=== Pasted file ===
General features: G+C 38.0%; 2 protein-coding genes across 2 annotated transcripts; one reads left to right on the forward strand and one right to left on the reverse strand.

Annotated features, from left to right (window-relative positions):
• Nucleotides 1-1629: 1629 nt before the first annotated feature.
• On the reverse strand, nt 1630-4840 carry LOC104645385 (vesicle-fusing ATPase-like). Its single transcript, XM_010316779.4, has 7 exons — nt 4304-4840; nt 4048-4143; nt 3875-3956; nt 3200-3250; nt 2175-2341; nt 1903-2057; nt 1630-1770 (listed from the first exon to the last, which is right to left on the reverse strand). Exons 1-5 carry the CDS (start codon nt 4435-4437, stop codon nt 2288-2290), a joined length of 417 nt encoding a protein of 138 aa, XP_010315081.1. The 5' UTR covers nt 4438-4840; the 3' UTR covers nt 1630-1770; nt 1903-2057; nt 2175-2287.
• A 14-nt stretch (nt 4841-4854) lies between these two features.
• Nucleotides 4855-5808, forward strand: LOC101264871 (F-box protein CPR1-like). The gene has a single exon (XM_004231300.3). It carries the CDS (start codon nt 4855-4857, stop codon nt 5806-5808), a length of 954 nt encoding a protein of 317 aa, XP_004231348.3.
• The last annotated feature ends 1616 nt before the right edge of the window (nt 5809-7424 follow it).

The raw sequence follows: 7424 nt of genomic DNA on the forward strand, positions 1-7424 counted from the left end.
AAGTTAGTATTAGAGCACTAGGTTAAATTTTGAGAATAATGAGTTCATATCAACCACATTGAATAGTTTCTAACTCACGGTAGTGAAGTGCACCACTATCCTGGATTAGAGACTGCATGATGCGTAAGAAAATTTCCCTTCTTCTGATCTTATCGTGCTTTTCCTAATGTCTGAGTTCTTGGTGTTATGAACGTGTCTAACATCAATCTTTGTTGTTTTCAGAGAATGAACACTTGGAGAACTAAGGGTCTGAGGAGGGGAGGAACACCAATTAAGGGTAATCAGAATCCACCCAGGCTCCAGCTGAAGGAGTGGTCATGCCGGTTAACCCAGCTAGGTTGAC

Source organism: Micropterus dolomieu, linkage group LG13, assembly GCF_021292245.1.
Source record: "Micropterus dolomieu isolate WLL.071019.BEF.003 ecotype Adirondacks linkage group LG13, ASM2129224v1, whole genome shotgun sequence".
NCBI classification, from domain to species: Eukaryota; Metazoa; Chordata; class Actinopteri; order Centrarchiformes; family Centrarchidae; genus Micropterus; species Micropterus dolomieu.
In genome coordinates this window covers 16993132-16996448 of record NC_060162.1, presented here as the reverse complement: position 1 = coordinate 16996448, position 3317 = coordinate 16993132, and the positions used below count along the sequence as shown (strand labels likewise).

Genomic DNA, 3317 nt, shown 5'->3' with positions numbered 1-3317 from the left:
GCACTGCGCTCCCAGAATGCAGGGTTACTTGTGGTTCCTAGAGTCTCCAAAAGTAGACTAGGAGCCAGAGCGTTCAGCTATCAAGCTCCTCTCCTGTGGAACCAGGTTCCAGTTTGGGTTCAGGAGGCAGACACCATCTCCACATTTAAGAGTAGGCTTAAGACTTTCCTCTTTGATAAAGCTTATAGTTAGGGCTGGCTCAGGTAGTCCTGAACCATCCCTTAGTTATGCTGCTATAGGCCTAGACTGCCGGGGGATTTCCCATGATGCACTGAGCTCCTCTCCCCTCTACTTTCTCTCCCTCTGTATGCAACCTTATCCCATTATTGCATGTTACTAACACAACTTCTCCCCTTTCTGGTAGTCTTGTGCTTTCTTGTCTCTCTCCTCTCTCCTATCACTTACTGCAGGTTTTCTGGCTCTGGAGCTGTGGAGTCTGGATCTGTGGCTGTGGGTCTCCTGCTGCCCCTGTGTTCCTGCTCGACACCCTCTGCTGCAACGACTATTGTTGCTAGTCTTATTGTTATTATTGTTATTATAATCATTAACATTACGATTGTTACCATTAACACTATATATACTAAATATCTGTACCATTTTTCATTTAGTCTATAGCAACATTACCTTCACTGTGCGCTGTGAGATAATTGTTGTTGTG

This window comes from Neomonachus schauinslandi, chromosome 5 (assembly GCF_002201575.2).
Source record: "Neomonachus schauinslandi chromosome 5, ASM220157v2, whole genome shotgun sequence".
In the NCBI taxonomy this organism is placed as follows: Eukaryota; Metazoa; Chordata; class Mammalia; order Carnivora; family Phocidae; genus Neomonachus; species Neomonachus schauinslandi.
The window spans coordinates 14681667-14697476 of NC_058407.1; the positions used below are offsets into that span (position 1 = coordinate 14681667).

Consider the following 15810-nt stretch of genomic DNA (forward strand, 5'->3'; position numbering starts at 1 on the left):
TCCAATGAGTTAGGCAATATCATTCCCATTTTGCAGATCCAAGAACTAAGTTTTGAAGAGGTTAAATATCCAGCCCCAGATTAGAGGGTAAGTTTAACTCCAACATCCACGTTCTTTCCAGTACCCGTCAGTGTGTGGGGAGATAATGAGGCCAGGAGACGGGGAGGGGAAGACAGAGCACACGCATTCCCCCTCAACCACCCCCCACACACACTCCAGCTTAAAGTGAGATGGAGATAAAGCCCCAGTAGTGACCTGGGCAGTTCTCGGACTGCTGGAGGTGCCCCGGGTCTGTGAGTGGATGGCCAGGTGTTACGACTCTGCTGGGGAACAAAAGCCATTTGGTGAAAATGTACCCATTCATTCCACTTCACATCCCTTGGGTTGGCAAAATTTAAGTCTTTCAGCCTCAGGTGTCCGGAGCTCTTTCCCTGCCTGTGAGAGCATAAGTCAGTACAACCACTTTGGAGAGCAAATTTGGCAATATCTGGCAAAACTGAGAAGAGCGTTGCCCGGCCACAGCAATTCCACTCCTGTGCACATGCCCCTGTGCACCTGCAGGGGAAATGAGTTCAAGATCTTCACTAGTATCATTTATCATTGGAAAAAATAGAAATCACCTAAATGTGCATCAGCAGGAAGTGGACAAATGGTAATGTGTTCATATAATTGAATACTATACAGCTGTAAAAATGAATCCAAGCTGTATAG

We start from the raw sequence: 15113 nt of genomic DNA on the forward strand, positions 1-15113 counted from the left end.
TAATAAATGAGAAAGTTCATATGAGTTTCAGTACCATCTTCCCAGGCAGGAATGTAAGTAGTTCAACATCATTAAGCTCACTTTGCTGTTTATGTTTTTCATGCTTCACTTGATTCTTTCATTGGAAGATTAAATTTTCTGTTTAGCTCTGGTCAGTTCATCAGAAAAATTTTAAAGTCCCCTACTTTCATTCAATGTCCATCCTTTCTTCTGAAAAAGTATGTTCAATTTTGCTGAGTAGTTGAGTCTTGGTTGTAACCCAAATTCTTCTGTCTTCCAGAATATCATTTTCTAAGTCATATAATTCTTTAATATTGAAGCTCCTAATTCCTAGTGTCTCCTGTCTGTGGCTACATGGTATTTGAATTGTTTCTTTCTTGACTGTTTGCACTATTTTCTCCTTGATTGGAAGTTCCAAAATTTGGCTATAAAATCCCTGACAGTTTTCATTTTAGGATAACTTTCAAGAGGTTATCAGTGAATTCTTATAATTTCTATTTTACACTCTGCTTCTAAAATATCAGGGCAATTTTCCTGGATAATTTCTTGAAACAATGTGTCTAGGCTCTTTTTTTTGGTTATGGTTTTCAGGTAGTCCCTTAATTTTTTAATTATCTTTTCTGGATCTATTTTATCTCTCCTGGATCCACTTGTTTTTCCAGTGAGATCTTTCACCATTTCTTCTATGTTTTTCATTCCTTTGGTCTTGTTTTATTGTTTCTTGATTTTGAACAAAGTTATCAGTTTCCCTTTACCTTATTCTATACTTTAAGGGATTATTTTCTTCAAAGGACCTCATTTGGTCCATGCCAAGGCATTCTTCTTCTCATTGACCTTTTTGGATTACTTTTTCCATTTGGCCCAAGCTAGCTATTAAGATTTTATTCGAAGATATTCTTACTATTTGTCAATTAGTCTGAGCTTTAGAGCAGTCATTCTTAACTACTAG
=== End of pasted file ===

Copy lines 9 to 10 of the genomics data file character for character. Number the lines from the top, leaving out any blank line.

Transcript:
AAGTTAGTATTAGAGCACTAGGTTAAATTTTGAGAATAATGAGTTCATATCAACCACATTGAATAGTTTCTAACTCACGGTAGTGAAGTGCACCACTATCCTGGATTAGAGACTGCATGATGCGTAAGAAAATTTCCCTTCTTCTGATCTTATCGTGCTTTTCCTAATGTCTGAGTTCTTGGTGTTATGAACGTGTCTAACATCAATCTTTGTTGTTTTCAGAGAATGAACACTTGGAGAACTAAGGGTCTGAGGAGGGGAGGAACACCAATTAAGGGTAATCAGAATCCACCCAGGCTCCAGCTGAAGGAGTGGTCATGCCGGTTAACCCAGCTAGGTTGAC

Source organism: Micropterus dolomieu, linkage group LG13, assembly GCF_021292245.1.